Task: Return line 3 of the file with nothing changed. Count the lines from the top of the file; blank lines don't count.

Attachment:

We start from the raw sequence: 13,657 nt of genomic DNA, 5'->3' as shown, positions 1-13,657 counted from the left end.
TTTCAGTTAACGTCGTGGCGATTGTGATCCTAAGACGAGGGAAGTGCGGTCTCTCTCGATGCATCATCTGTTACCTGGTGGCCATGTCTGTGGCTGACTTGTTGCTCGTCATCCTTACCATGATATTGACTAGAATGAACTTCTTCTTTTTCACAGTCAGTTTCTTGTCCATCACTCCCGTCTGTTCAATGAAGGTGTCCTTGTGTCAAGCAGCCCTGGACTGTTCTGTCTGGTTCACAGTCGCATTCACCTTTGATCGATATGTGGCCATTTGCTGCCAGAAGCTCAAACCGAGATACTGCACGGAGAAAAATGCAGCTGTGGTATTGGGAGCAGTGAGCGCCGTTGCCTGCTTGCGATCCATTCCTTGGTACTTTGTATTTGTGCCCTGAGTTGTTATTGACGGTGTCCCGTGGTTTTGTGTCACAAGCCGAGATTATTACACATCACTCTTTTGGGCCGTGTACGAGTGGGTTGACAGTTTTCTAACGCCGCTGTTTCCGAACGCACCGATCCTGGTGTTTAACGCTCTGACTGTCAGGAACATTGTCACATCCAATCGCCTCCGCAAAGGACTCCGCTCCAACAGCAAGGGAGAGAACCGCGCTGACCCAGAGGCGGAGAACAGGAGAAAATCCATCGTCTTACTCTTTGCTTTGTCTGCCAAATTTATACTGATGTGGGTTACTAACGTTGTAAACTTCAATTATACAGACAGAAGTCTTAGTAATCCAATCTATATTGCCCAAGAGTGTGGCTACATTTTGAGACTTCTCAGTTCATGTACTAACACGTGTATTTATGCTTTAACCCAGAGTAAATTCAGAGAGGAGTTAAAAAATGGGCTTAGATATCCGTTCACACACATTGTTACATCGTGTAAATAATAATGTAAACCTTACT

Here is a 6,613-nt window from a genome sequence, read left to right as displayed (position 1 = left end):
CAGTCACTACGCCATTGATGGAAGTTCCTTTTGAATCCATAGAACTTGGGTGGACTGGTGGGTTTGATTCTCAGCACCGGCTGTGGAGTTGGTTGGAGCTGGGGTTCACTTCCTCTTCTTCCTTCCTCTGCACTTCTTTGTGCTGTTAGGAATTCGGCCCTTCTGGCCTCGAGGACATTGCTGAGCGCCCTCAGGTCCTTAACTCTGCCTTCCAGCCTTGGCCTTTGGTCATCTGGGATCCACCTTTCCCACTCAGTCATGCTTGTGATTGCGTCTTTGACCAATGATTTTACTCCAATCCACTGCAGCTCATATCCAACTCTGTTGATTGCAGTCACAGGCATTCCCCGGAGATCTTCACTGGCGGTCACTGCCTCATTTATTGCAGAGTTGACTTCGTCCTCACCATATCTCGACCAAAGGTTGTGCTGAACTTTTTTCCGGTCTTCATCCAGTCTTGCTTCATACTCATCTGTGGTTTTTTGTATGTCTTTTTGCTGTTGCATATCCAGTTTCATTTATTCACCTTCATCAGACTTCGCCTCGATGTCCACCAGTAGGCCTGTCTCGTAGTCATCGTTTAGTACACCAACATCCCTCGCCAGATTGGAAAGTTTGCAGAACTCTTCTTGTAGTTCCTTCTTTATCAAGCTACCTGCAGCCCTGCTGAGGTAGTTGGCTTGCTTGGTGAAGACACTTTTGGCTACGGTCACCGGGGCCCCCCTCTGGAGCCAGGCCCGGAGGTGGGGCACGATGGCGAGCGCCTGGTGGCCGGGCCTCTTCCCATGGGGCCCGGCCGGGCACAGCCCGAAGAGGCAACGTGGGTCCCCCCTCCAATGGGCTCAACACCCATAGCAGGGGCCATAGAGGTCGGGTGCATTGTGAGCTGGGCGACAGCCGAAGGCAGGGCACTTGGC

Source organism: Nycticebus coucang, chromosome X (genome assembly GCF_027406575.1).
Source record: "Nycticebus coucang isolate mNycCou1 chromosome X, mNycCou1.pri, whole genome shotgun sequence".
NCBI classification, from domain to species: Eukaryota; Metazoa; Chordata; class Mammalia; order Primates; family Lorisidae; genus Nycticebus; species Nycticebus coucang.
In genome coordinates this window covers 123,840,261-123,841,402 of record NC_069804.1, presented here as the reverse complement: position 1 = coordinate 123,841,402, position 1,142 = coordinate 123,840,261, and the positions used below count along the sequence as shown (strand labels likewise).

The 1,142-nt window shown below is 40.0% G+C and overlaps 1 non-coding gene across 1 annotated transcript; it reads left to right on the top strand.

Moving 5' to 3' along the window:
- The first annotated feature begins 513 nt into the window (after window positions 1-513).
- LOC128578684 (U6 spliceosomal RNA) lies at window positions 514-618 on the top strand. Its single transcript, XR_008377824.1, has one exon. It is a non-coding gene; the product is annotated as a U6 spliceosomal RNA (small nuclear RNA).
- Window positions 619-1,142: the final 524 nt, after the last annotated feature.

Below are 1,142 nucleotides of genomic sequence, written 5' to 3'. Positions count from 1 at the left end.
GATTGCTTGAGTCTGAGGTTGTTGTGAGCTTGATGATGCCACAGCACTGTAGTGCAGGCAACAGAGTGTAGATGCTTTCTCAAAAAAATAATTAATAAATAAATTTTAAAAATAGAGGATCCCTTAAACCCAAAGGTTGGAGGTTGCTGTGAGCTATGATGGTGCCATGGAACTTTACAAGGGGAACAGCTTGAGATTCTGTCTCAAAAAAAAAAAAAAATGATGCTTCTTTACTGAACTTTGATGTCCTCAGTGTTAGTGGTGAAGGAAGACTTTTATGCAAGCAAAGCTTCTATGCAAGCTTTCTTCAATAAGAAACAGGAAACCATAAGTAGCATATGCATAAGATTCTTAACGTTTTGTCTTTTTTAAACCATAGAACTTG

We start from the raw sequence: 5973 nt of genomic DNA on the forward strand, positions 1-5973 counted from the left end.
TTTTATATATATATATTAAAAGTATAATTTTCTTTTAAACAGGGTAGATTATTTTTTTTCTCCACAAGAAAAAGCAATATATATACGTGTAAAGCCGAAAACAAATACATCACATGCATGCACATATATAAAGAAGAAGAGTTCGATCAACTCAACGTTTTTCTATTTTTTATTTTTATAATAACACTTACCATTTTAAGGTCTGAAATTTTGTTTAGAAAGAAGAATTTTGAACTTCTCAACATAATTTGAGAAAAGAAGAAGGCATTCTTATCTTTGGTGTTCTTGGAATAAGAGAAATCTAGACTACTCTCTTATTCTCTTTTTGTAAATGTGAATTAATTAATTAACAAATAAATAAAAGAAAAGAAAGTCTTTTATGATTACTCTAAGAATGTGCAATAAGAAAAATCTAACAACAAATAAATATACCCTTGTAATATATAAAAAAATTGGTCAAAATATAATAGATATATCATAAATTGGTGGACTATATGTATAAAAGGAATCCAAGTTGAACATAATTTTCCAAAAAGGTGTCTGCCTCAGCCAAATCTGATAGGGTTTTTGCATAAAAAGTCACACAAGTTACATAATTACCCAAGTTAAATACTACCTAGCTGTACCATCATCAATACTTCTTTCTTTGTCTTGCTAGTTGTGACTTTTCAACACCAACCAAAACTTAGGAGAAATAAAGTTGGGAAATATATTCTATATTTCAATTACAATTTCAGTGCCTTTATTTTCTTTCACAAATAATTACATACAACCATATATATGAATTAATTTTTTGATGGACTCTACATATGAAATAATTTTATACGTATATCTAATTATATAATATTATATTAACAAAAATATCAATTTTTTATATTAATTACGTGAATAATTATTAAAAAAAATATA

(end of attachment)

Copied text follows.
Here is a 6,613-nt window from a genome sequence, read left to right as displayed (position 1 = left end):